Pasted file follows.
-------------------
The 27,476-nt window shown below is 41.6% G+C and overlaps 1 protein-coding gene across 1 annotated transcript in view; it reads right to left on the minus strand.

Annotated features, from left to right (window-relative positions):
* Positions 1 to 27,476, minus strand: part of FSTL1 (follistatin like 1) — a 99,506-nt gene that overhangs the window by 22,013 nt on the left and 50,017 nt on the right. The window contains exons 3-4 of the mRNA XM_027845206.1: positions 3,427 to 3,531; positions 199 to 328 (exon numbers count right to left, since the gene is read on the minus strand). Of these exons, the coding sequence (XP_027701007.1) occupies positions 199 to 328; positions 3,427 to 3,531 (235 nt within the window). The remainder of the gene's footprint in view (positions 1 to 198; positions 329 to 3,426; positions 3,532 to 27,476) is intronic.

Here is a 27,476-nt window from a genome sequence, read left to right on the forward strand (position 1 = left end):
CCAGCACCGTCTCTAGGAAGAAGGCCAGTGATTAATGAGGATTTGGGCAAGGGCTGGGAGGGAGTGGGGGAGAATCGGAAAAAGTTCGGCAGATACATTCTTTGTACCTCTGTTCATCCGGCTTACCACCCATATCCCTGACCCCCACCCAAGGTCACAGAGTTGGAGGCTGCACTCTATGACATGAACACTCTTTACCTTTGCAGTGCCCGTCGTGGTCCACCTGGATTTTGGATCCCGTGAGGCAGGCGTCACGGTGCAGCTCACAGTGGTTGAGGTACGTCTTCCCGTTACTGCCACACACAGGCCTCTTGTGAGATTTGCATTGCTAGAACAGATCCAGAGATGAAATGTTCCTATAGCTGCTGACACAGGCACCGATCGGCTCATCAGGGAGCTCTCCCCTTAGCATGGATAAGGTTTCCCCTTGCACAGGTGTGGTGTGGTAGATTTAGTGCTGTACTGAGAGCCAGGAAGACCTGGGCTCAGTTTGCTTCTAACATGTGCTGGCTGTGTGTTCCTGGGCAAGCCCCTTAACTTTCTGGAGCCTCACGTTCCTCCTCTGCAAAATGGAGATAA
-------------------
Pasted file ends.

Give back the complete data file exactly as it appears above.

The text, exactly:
The 27,476-nt window shown below is 41.6% G+C and overlaps 1 protein-coding gene across 1 annotated transcript in view; it reads right to left on the minus strand.

Annotated features, from left to right (window-relative positions):
* Positions 1 to 27,476, minus strand: part of FSTL1 (follistatin like 1) — a 99,506-nt gene that overhangs the window by 22,013 nt on the left and 50,017 nt on the right. The window contains exons 3-4 of the mRNA XM_027845206.1: positions 3,427 to 3,531; positions 199 to 328 (exon numbers count right to left, since the gene is read on the minus strand). Of these exons, the coding sequence (XP_027701007.1) occupies positions 199 to 328; positions 3,427 to 3,531 (235 nt within the window). The remainder of the gene's footprint in view (positions 1 to 198; positions 329 to 3,426; positions 3,532 to 27,476) is intronic.

Here is a 27,476-nt window from a genome sequence, read left to right on the forward strand (position 1 = left end):
CCAGCACCGTCTCTAGGAAGAAGGCCAGTGATTAATGAGGATTTGGGCAAGGGCTGGGAGGGAGTGGGGGAGAATCGGAAAAAGTTCGGCAGATACATTCTTTGTACCTCTGTTCATCCGGCTTACCACCCATATCCCTGACCCCCACCCAAGGTCACAGAGTTGGAGGCTGCACTCTATGACATGAACACTCTTTACCTTTGCAGTGCCCGTCGTGGTCCACCTGGATTTTGGATCCCGTGAGGCAGGCGTCACGGTGCAGCTCACAGTGGTTGAGGTACGTCTTCCCGTTACTGCCACACACAGGCCTCTTGTGAGATTTGCATTGCTAGAACAGATCCAGAGATGAAATGTTCCTATAGCTGCTGACACAGGCACCGATCGGCTCATCAGGGAGCTCTCCCCTTAGCATGGATAAGGTTTCCCCTTGCACAGGTGTGGTGTGGTAGATTTAGTGCTGTACTGAGAGCCAGGAAGACCTGGGCTCAGTTTGCTTCTAACATGTGCTGGCTGTGTGTTCCTGGGCAAGCCCCTTAACTTTCTGGAGCCTCACGTTCCTCCTCTGCAAAATGGAGATAA